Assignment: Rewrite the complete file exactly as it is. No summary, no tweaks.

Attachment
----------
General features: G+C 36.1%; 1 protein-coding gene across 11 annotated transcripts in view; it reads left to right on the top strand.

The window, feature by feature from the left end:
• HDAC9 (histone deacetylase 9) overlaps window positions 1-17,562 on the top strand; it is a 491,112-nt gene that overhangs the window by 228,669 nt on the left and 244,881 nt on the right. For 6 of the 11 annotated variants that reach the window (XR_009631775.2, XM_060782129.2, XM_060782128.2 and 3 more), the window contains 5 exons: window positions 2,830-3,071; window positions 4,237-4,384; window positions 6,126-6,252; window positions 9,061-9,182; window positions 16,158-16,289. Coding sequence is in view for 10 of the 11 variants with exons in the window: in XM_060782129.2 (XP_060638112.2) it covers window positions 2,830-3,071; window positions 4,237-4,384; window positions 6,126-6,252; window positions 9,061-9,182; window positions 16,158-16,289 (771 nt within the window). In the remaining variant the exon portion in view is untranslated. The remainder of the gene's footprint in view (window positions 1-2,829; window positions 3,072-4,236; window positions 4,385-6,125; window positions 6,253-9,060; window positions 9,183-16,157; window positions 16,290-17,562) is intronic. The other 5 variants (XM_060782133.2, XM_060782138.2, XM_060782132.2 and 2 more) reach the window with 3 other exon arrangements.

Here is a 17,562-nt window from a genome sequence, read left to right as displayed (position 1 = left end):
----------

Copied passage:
General features: G+C 36.1%; 1 protein-coding gene across 11 annotated transcripts in view; it reads left to right on the top strand.

The window, feature by feature from the left end:
• HDAC9 (histone deacetylase 9) overlaps window positions 1-17,562 on the top strand; it is a 491,112-nt gene that overhangs the window by 228,669 nt on the left and 244,881 nt on the right. For 6 of the 11 annotated variants that reach the window (XR_009631775.2, XM_060782129.2, XM_060782128.2 and 3 more), the window contains 5 exons: window positions 2,830-3,071; window positions 4,237-4,384; window positions 6,126-6,252; window positions 9,061-9,182; window positions 16,158-16,289. Coding sequence is in view for 10 of the 11 variants with exons in the window: in XM_060782129.2 (XP_060638112.2) it covers window positions 2,830-3,071; window positions 4,237-4,384; window positions 6,126-6,252; window positions 9,061-9,182; window positions 16,158-16,289 (771 nt within the window). In the remaining variant the exon portion in view is untranslated. The remainder of the gene's footprint in view (window positions 1-2,829; window positions 3,072-4,236; window positions 4,385-6,125; window positions 6,253-9,060; window positions 9,183-16,157; window positions 16,290-17,562) is intronic. The other 5 variants (XM_060782133.2, XM_060782138.2, XM_060782132.2 and 2 more) reach the window with 3 other exon arrangements.

Here is a 17,562-nt window from a genome sequence, read left to right as displayed (position 1 = left end):